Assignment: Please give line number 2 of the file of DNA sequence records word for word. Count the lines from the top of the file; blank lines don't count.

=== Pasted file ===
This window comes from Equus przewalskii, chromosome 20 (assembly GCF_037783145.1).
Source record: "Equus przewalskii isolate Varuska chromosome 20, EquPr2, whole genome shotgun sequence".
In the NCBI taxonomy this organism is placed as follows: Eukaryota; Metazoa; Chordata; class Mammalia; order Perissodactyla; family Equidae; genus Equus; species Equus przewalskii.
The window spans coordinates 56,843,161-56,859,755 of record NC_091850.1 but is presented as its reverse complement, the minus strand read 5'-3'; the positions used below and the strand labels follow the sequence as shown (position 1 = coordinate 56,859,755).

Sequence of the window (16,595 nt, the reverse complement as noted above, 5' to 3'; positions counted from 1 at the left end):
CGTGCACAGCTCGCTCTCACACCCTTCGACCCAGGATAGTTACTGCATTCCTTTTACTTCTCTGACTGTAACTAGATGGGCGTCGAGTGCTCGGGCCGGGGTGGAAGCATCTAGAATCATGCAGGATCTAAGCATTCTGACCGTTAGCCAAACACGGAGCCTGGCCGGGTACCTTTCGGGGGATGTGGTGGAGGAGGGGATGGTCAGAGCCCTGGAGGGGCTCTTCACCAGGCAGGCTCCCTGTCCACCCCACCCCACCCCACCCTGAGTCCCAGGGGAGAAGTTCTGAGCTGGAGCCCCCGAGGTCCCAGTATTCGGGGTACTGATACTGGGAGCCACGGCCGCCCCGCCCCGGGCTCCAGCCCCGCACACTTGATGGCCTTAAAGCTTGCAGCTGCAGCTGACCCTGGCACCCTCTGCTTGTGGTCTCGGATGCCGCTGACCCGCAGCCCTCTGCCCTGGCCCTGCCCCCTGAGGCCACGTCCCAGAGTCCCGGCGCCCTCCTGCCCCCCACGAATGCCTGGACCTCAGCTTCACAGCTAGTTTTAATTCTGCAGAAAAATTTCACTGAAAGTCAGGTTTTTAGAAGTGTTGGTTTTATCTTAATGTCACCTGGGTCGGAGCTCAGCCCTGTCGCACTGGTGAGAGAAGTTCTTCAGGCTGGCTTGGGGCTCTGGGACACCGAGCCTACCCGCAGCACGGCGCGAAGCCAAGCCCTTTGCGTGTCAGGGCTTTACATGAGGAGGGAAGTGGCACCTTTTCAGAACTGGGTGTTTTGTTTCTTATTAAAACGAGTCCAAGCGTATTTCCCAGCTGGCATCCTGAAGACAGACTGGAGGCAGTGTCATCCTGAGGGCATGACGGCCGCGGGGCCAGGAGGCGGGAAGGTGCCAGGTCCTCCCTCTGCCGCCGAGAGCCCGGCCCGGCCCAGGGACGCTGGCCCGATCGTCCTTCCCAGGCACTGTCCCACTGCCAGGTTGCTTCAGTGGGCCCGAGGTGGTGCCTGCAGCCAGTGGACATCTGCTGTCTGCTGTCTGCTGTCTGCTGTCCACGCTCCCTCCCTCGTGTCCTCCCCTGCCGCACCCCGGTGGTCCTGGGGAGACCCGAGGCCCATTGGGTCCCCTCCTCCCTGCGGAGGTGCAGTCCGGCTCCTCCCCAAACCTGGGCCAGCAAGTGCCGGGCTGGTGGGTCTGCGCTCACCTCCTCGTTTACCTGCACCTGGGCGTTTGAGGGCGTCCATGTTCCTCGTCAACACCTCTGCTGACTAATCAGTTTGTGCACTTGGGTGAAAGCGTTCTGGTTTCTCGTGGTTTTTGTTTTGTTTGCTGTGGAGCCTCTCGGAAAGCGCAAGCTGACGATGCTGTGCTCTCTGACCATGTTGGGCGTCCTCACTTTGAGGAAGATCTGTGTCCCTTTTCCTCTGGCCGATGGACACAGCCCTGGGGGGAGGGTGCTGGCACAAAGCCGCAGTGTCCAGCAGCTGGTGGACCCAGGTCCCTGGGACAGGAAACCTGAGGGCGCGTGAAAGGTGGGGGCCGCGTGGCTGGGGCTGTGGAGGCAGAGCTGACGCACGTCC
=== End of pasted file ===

Source record: "Equus przewalskii isolate Varuska chromosome 20, EquPr2, whole genome shotgun sequence".